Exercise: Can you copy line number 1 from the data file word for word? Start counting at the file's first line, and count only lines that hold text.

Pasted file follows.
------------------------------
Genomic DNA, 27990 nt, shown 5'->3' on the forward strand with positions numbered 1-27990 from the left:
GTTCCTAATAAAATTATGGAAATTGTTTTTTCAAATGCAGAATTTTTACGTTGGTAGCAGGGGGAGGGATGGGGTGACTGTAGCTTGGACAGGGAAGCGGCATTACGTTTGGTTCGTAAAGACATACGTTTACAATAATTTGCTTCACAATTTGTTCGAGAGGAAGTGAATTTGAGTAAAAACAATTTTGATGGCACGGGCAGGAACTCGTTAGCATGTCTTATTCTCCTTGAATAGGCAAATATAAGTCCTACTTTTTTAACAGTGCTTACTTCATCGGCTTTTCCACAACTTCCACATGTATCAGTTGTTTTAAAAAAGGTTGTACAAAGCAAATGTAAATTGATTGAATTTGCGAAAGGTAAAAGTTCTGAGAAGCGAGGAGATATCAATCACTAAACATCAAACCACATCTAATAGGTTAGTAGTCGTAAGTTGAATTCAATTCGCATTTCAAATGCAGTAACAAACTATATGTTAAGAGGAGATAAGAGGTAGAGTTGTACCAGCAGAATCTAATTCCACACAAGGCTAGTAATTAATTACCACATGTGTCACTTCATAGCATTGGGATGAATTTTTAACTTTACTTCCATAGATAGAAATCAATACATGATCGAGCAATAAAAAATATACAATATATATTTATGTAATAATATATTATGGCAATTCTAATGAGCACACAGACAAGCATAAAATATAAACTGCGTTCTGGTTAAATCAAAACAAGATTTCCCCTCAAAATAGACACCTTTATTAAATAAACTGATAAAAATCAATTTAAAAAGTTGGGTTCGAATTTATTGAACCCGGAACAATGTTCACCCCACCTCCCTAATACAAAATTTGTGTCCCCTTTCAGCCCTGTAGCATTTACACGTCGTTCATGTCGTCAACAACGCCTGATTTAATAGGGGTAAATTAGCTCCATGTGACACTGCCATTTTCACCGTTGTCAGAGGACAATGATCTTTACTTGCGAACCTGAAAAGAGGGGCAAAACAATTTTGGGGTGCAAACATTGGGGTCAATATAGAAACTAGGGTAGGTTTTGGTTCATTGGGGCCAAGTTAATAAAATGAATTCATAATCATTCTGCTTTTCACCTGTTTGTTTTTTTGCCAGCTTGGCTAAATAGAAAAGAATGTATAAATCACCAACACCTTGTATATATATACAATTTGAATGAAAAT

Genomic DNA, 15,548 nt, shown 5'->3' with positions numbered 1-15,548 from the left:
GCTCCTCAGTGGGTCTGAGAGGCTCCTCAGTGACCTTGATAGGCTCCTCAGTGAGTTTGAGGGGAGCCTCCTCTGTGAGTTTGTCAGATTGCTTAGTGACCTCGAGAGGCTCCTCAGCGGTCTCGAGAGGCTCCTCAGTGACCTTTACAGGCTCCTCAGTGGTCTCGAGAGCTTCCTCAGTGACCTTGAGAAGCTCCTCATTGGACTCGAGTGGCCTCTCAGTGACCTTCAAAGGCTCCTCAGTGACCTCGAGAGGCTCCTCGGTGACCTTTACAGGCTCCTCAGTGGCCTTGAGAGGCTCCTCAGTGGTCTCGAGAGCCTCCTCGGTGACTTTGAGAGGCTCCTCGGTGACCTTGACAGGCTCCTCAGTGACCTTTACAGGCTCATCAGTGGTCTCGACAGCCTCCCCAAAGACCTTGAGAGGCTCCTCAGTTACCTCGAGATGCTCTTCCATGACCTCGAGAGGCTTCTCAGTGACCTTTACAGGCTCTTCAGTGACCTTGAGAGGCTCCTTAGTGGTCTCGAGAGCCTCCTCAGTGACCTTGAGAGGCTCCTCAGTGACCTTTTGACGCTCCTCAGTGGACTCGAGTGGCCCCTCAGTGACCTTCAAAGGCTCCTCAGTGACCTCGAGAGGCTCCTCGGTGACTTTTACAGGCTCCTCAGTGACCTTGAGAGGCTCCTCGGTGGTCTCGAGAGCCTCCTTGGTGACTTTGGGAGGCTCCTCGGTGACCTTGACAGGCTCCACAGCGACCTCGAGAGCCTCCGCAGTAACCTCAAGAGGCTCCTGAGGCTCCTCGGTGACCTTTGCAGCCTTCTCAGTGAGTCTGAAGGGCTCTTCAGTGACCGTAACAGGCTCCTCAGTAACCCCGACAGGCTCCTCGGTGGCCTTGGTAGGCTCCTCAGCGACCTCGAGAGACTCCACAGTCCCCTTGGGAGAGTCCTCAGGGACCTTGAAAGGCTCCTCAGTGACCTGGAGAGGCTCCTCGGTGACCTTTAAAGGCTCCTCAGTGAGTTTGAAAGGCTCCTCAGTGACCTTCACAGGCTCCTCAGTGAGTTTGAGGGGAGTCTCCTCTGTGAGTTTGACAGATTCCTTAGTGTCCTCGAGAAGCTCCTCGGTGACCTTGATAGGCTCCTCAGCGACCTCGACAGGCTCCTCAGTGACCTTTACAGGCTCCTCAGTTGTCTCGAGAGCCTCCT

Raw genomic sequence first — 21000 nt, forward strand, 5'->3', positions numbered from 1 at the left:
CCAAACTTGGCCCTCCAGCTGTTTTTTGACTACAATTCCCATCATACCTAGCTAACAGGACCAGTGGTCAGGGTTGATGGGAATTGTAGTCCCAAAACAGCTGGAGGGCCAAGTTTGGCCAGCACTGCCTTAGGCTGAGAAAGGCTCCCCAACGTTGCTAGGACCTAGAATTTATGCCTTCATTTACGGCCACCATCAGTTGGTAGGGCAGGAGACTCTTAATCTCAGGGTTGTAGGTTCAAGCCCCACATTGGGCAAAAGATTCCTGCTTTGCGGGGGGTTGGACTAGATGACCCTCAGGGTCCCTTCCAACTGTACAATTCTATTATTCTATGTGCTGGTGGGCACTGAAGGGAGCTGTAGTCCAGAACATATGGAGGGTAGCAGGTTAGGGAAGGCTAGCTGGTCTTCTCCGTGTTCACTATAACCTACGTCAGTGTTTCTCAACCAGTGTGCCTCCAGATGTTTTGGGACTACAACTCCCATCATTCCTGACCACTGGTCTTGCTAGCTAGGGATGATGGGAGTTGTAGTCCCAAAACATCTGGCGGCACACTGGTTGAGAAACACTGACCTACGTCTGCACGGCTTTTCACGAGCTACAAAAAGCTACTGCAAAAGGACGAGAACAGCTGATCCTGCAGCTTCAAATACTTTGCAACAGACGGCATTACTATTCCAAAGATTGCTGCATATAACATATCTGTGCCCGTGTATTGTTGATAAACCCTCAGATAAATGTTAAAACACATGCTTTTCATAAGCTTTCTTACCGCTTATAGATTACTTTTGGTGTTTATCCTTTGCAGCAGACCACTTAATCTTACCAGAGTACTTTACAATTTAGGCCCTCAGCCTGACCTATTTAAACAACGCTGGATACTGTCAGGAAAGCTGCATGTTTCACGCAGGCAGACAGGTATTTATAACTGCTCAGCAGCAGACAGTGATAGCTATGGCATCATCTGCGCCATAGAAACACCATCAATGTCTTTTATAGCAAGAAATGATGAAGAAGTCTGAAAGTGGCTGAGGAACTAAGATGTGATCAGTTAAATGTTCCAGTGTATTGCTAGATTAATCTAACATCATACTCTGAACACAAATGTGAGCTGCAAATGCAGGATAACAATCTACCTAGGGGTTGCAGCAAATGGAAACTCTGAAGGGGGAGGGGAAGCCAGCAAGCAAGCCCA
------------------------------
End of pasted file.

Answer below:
Genomic DNA, 27990 nt, shown 5'->3' on the forward strand with positions numbered 1-27990 from the left: